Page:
Union environments may be restrictive in terms of how employees are categorized, paid and managed. Negotiate a labor contract that allows flexibility to keep your business operating efficiently.

Step 5.

Employee utilization rates are one way a company can assess the effectiveness of its staffing, but be aware of pitfalls such as downed equipment or peak times that can interfere with this projection. For example, if you have a fast-food business and you serve 200 customers a day, you might project that it takes a half-hour to service each customer from beginning to end. That might include taking a customer order, processing the order, getting paid for the order and cleaning up or maintaining a public area after the customer has gone.

Step 6.

At the aggregate level, you might project that with 200 customers each taking a half-hour to serve, you will need manpower to cover 60 hours' worth of business during an eight-hour span. By dividing eight hours into the total time required (60 hours), you find you need 7.5 people to handle this work. However, using a straight utilization rate such as this may fail to give you all the details you need to plan appropriately. You may find that between 11 a.m. and 2 p.m. your business peaks, while at other times during the day your are less busy.

Instead of using an eight-hour window, consider using a four-hour window for your peak times with the same calculation. Processing 200 customers in four hours at a half-hour per transaction still yields a total of 60 man-hours, but when 60 is divided by four hours, you find that 15 people are needed.

Step 7.

Keep in mind that perfecting the upfront process without adjusting the middle or the end of the process won't give you what you need. You want to minimize waste. During peak times, have workers stand in one place and do one task before passing the order off to the next person, who also does one task and passes it on. This will eliminate people tripping over each other.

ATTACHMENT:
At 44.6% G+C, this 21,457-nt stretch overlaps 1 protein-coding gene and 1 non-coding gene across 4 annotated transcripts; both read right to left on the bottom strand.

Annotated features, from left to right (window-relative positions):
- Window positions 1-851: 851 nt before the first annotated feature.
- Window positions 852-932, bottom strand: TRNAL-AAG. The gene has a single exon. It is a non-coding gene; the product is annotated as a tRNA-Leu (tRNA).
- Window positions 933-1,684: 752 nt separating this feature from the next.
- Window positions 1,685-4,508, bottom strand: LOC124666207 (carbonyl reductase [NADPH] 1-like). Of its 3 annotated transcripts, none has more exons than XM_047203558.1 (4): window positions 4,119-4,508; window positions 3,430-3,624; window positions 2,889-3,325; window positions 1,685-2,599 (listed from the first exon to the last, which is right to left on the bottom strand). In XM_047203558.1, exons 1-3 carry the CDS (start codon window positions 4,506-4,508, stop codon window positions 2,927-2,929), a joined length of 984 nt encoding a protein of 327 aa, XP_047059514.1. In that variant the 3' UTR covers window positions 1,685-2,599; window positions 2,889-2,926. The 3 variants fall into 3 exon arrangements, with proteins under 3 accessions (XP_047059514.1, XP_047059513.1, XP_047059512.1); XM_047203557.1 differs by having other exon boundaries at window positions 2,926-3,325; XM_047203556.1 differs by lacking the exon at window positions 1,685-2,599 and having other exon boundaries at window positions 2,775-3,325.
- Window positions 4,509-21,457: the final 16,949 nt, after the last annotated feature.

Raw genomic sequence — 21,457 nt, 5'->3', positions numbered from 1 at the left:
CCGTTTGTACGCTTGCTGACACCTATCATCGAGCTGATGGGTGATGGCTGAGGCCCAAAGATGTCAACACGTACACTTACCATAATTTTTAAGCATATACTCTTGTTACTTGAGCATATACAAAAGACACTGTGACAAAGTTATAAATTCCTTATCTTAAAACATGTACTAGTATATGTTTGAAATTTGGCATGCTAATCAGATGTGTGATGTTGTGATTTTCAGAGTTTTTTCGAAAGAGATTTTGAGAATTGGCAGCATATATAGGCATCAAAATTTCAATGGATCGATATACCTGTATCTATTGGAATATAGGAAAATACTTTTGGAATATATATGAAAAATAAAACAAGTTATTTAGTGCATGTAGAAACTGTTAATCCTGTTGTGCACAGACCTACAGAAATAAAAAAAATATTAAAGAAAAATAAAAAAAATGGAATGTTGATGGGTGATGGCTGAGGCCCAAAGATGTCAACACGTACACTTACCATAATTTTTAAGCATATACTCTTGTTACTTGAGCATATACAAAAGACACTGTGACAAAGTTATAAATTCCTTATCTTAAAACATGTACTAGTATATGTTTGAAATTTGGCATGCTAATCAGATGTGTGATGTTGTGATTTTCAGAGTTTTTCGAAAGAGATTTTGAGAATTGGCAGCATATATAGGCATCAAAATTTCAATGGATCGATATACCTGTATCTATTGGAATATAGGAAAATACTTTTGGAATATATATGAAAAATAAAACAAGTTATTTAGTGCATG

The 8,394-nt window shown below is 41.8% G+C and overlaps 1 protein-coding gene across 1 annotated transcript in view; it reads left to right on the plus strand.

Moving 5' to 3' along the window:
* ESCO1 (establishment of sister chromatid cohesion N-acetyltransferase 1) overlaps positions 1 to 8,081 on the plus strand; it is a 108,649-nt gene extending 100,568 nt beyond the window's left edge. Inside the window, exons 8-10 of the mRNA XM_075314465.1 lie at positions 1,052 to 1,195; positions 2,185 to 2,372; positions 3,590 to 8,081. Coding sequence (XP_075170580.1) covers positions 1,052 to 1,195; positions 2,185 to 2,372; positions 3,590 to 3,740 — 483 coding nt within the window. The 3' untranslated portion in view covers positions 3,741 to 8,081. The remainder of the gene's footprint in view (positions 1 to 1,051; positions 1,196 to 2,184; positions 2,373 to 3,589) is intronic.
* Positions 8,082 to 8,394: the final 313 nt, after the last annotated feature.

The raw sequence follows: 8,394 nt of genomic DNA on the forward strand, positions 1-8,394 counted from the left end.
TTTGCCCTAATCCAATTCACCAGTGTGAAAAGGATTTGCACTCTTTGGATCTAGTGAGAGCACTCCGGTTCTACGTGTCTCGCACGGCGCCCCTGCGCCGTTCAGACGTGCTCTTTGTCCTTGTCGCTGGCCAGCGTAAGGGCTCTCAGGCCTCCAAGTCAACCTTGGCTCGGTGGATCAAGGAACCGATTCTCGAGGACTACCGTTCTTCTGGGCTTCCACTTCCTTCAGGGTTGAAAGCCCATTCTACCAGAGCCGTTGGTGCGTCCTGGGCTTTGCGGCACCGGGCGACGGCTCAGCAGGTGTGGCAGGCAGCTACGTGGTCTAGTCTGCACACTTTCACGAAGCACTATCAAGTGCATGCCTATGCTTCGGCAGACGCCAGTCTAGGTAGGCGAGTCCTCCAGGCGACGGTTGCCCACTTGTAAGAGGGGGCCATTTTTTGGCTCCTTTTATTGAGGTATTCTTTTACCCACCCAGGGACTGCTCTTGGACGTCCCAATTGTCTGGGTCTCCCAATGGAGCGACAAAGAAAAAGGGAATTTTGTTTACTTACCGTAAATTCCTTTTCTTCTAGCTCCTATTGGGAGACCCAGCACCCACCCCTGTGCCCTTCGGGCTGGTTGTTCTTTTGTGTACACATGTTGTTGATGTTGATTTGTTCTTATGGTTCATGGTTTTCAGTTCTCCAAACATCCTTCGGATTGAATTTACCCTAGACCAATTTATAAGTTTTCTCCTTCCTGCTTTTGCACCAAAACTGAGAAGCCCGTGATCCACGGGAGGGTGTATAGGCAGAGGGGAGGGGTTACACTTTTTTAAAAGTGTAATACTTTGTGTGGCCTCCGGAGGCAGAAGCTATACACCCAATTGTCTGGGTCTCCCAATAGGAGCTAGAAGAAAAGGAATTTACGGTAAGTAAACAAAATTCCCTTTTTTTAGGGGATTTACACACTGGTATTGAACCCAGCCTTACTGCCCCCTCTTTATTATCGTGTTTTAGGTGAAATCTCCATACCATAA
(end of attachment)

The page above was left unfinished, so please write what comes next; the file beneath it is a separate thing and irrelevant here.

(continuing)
It is best to detail processing time at each step (taking the order, providing change and a receipt, cooking the order, serving the order, cleaning up), and include in the calculation the queue time (wait time), setup time and downtime of people or machines. This way, you can better understand where your staff needs to be during the process. You want the customer orders to flow evenly across the processes so one station or area doesn't get jammed up.


Not having enough of the right employees can mean problems with meeting quality and production demands. Having too many employees can increase overhead costs. Having some employees that are overworked and others that have too much idle time can cause problems with morale and employee turnover.

Over-production and keeping employees "busy" for the sake of keeping them employed can be costly. Some companies use employee downtime for education or cross-training opportunities. Others provide flexible work schedules that allow employees to take work time when it is available and still be on call when they are needed.

For highly skilled workers, fine-tune training, hiring and bonus structures to retain the best employees and minimize costs associated with turnover.